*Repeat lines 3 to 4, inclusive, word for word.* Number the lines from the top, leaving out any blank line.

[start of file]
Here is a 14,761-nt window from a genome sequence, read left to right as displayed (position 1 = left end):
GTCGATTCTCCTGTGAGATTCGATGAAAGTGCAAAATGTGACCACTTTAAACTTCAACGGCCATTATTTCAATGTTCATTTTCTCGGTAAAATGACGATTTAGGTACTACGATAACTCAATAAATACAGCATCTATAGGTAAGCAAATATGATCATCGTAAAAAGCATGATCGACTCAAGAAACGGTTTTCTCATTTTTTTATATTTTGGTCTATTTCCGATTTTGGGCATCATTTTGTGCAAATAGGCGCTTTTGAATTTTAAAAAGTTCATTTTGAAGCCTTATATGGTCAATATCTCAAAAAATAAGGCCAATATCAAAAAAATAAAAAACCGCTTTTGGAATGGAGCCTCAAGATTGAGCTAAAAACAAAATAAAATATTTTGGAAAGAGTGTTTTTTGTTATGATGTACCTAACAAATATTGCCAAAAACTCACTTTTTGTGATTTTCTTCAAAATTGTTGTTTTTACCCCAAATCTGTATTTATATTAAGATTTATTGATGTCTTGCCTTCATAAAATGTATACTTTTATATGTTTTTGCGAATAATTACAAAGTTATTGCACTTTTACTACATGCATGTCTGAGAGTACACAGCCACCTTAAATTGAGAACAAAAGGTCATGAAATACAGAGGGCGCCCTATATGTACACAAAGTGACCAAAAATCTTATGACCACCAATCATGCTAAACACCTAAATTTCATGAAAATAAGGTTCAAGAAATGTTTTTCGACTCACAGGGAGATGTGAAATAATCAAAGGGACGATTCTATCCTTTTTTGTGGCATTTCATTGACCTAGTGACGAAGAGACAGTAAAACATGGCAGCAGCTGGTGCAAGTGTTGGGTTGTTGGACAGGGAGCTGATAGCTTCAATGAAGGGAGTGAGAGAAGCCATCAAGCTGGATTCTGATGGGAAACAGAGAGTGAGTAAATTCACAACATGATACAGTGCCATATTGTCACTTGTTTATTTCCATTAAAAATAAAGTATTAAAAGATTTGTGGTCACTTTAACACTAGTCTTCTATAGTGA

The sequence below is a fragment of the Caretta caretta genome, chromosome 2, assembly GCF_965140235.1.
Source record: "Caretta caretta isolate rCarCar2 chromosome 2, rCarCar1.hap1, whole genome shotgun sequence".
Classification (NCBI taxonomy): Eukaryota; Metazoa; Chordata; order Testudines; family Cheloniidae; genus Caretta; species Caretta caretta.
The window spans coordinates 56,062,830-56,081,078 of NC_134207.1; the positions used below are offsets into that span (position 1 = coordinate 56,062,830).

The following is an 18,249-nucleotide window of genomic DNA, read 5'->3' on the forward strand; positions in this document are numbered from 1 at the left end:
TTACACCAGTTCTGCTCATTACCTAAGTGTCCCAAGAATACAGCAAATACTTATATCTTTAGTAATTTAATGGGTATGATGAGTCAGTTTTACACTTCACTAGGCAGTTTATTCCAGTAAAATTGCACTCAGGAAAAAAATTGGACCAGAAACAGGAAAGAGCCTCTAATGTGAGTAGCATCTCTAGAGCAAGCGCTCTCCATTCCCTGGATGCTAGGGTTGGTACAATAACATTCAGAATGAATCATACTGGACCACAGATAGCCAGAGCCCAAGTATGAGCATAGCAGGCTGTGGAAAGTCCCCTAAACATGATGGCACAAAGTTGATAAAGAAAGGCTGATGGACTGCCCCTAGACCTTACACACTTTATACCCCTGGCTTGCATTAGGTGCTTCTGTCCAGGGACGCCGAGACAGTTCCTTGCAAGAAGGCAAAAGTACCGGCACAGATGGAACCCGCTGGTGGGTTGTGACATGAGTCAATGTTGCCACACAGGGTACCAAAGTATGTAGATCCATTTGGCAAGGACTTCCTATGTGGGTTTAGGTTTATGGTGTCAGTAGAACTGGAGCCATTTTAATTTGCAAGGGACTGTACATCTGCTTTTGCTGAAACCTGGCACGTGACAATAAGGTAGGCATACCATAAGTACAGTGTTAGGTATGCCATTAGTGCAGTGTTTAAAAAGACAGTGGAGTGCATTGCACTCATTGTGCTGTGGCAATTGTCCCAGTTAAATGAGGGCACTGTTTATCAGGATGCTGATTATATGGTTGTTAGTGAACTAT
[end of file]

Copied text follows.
The sequence below is a fragment of the Caretta caretta genome, chromosome 2, assembly GCF_965140235.1.
Source record: "Caretta caretta isolate rCarCar2 chromosome 2, rCarCar1.hap1, whole genome shotgun sequence".